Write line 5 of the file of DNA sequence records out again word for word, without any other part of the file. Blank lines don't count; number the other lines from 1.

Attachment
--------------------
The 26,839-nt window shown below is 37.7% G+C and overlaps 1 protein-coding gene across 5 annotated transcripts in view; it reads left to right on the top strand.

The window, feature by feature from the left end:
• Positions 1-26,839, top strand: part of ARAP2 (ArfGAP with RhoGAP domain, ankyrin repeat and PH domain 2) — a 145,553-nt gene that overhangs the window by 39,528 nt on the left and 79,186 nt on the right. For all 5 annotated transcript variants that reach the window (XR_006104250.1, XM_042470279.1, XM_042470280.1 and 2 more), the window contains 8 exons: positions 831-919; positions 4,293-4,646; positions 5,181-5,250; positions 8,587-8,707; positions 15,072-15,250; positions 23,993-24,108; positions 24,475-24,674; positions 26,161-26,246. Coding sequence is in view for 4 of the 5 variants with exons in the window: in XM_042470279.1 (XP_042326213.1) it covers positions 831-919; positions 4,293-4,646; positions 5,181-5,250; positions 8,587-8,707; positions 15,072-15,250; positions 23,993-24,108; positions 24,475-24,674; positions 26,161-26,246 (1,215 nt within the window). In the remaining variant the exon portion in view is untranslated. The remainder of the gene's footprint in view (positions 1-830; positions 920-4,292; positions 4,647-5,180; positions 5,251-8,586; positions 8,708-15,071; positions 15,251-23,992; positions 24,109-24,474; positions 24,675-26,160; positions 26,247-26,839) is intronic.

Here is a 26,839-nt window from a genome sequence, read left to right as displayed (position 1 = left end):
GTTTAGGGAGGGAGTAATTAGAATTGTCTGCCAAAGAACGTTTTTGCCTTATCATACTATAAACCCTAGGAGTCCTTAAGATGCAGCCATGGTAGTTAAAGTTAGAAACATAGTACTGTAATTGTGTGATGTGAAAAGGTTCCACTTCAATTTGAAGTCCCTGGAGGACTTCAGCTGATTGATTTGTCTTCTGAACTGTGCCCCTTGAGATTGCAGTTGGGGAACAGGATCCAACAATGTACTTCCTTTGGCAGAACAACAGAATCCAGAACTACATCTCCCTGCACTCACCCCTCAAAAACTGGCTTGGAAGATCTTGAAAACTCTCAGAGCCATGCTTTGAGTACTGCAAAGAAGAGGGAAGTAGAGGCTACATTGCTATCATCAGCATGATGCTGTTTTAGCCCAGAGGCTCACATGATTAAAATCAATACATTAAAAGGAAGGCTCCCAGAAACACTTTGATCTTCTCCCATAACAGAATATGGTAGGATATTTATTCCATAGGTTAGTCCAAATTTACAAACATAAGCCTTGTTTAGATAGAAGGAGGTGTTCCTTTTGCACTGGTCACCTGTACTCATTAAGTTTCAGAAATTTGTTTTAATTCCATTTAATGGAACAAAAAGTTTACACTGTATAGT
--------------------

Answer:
GTTTAGGGAGGGAGTAATTAGAATTGTCTGCCAAAGAACGTTTTTGCCTTATCATACTATAAACCCTAGGAGTCCTTAAGATGCAGCCATGGTAGTTAAAGTTAGAAACATAGTACTGTAATTGTGTGATGTGAAAAGGTTCCACTTCAATTTGAAGTCCCTGGAGGACTTCAGCTGATTGATTTGTCTTCTGAACTGTGCCCCTTGAGATTGCAGTTGGGGAACAGGATCCAACAATGTACTTCCTTTGGCAGAACAACAGAATCCAGAACTACATCTCCCTGCACTCACCCCTCAAAAACTGGCTTGGAAGATCTTGAAAACTCTCAGAGCCATGCTTTGAGTACTGCAAAGAAGAGGGAAGTAGAGGCTACATTGCTATCATCAGCATGATGCTGTTTTAGCCCAGAGGCTCACATGATTAAAATCAATACATTAAAAGGAAGGCTCCCAGAAACACTTTGATCTTCTCCCATAACAGAATATGGTAGGATATTTATTCCATAGGTTAGTCCAAATTTACAAACATAAGCCTTGTTTAGATAGAAGGAGGTGTTCCTTTTGCACTGGTCACCTGTACTCATTAAGTTTCAGAAATTTGTTTTAATTCCATTTAATGGAACAAAAAGTTTACACTGTATAGT